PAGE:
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Looking east: Darling Point and beyond

A look at the lifestyles, attitudes and activities of the people who settled in Darling Point.

Thomas Smart, Smith and Mitchell

Thomas Ware Smart

Thomas Ware Smart (1810–1881) was a prominent politician and man of business. 

He was born in Sydney, the son of a convict bootmaker, Thomas Smart. Thomas Ware Smart married Mary Anne (nee Kenyon) in 1842, and ran several successful businesses, from auctioneering to real estate agent, banking and flour milling. He was appointed a magistrate in 1845. Smart was founding director of several companies, Colonial Treasurer, and Secretary for Public Works, 1863–1866. He was also a friend and business associate of Darling Point resident Thomas Sutcliffe Mort.

Thomas Ware Smart... ca. 1857-1858

His own Darling Point mansion was a regency style villa called Mona. It was built on fifteen acres originally granted to James Dunlop, the Government Astronomer, in 1835. Smart opened Mona's impressive picture gallery to the public in 1861.

> View the Library's catalogue record for a Catalogue raisonne of the celebrated Mona Collection of pictures, 1884

Smart was committed to the Church and worked in several capacities for St. Mark's Church, Darling Point.  On Sundays, he even opened his garden as a right-of-way for parishioners on their way to church.

Darling Point in the early days was still a rugged landscape and particularly dark at night. The Darling Point Road frontage of Smart's Mona estate was enclosed by a rough fence and overgrown lantana bushes. A favourite spot of thieves, it was reportedly unsafe for pedestrians after dark, unless armed. On one occasion Sir Thomas Mitchell, who had been dining at Victoria Barracks, was on his way home to his home, Carthona, in an open carriage when he was robbed of his boots, cash and a watch chain. Mitchell is said to have built a stone cottage at the corner of Yarranabee Road for the use of the police (shown in foreground of the image below).


Thomas Whistler Smith

Thomas Whistler Smith (1824–1859) was a businessman and banker. He was born in England to merchant Thomas Smith and his wife Penelope and the family moved to Sydney in 1830. In 1835, Thomas Smith Senior purchased land in Darling Point, building a single-storey cottage, Glenrock, on the site of the present Ascham School at Edgecliff. 

Thomas Whistler Smith

After his father's death in 1842, Thomas Whistler Smith took over the successful family importing business and built a house for his mother known as Dower House in the grounds of Glenrock. In 1847 he married Sarah Maria Street and they lived at Ecclesbourne, Darling Point, until 1850 when he moved back to Glenrock. The Smiths were prominent Darling Point residents - Thomas was one of the first wardens of St Mark's Church and he patronised artists such as Conrad Martens and George Edwards Peacock who painted his house and surrounding views. Smith also directed several companies including the Commercial Banking Co. of Sydney, and was a member of the New South Wales Legislative Assembly from 1857–1859.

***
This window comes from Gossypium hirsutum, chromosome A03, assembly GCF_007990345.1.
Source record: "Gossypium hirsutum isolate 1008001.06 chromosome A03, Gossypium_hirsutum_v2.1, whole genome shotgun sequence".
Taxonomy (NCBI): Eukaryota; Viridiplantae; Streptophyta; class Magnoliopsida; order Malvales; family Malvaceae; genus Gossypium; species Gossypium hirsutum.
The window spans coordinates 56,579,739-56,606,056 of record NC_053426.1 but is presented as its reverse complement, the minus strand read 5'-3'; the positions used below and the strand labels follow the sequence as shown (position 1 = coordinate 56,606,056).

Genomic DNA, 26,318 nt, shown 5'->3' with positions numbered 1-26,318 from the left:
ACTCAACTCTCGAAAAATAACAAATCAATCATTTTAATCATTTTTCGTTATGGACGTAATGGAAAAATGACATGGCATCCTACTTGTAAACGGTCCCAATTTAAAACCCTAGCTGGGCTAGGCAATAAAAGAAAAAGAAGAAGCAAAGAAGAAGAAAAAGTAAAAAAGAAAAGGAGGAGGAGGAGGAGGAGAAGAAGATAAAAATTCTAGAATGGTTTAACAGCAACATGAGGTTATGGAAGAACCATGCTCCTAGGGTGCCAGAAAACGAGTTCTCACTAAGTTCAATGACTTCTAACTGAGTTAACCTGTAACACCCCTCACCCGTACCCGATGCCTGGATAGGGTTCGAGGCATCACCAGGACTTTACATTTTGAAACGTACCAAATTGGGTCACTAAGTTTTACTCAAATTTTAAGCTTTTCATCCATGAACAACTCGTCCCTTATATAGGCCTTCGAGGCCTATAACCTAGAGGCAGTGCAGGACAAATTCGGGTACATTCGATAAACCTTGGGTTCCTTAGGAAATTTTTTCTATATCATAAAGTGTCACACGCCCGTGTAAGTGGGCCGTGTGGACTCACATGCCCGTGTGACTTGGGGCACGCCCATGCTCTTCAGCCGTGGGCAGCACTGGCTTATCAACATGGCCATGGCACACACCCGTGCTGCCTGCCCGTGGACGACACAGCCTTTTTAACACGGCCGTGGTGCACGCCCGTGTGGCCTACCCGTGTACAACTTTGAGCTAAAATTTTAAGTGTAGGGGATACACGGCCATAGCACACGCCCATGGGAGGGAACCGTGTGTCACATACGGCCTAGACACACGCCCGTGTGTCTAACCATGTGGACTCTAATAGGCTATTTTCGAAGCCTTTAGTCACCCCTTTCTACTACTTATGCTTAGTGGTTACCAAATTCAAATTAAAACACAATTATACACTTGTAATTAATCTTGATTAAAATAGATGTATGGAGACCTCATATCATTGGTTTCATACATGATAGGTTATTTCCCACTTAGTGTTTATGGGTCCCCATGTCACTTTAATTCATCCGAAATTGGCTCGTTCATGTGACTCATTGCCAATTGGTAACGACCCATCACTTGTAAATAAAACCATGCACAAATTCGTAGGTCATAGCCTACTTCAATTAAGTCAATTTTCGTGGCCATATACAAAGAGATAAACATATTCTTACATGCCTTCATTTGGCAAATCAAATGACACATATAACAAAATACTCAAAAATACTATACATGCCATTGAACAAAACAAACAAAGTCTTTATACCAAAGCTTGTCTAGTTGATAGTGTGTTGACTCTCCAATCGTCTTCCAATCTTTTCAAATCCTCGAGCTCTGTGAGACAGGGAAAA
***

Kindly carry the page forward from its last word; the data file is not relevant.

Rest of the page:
In 1859, Thomas Whistler Smith went with his family to London to open and manage the first London office of the Commercial Banking Co. While there, he caught diphtheria and died. He was thirty-five years old. 


Sir Thomas Mitchell

Sir Thomas Livingstone Mitchell (1792–1855), Surveyor-General, was one of Darling Point's most distinguished residents. Born in Scotland, he served as a volunteer in the Peninsular War, where he was engaged in topographical intelligence. He was promoted to Major in 1826 and appointed Surveyor-General of New South Wales in 1828. Between 1831 and 1846 he made four exploring expeditions into the interior of Australia, publishing several accounts of his explorations. He was knighted in 1839.

[Sir Thomas Livingstone Mitchell], c. 1830s (Framed)

Mitchell built his home, Carthona, on the water's edge of Darling Point in 1841. The name 'Carthona' is derived from a Spanish phrase meaning 'meeting of the waves'. Gothic in design, Mitchell modelled the house on one in Lake Windemere, England. It was, from the outset, a special home for the Mitchell family, Mitchell himself having carved some of the ornamental stonework and many of the keystones of windows and doors. The house had a fine cedar staircases, lofty ceilings and glorious views to the Harbour. It was in his beloved house that he died on 5 October 1855.

Mitchell's family enjoyed a privileged upbringing, growing up in Darling Point. His youngest daughter Blanche Mitchell kept childhood diaries and notebooks in which she recorded her daily activities and busy social life, giving us a lively picture of what life was like for a girl in fashionable society at the time. Following Mitchell's death in 1855, the family moved to Craigend Terrace, Woolloomooloo. While they were forced to live in reduced circumstances, they maintained their close links to Darling Point society.


Made possible through a partnership with Belinda Hutchinson AM & Roger Massy-Greene